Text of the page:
Apple’s comparable product is the iCloud+ subscription, which also offers email support for custom domains, starting at $1 per user per month. That’s six times less than what Google is charging, and Apple is offering 20GB more per user — 50GB total. For six people, that would be $72 per year, while Google would charge $432 per year for a lower tier of storage.

The collaboration of Google One + Google Domains + Gmail

Google isn’t opposed to charging consumers for cloud storage — Google’s premium offering is called “Google One,” and there’s even a way to share storage with five family members. Pricing is decent, with 100GB of storage for $20 per year and 2TB of shared storage for $100 per year. However, there is no way to run custom domain email for this service, but why not? Adding custom domain support to Google One would provide a fair and obvious upgrade path for legacy GSuite users and could generate more revenue for Google.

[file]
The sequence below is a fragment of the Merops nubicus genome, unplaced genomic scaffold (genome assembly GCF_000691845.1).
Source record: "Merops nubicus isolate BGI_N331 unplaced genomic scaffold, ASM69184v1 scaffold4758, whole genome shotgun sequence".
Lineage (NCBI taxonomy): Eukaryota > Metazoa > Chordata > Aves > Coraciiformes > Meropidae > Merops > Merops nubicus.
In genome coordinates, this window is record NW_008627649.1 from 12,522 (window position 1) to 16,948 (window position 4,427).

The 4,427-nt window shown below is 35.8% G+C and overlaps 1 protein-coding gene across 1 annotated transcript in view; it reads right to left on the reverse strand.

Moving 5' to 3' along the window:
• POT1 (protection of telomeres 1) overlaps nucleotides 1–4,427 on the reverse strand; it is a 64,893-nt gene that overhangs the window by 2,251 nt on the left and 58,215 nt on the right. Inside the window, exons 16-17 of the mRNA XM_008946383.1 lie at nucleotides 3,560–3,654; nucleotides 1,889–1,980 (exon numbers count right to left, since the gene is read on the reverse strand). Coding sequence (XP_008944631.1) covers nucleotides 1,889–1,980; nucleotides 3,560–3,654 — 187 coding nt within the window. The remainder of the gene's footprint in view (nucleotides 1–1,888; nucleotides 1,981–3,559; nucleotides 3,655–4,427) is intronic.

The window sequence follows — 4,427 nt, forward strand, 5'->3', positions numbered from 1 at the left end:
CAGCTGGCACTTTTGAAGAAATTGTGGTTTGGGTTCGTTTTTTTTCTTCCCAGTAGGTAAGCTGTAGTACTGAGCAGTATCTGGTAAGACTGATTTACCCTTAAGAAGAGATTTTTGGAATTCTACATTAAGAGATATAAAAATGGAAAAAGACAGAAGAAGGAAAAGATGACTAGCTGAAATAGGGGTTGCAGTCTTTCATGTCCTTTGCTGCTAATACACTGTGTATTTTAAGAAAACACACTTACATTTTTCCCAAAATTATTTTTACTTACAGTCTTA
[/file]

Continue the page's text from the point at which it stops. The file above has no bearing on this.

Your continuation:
Google selling custom domain email to consumers would make more sense than Microsoft would. Microsoft does not sell domain names and encourages 365 customers to purchase a domain through GoDaddy. Google does Sell ​​domain names directly and have recently taken Google Domains out of beta. Just think of the corporate synergy here! Google could encourage families to buy a domain name, custom email, and cloud storage, and they subscribe to anything in the Google ecosystem.

The simple solution: attach custom domain emails to these Google One plans.
Enlarge / The simple solution: attach custom domain emails to these Google One plans.

Google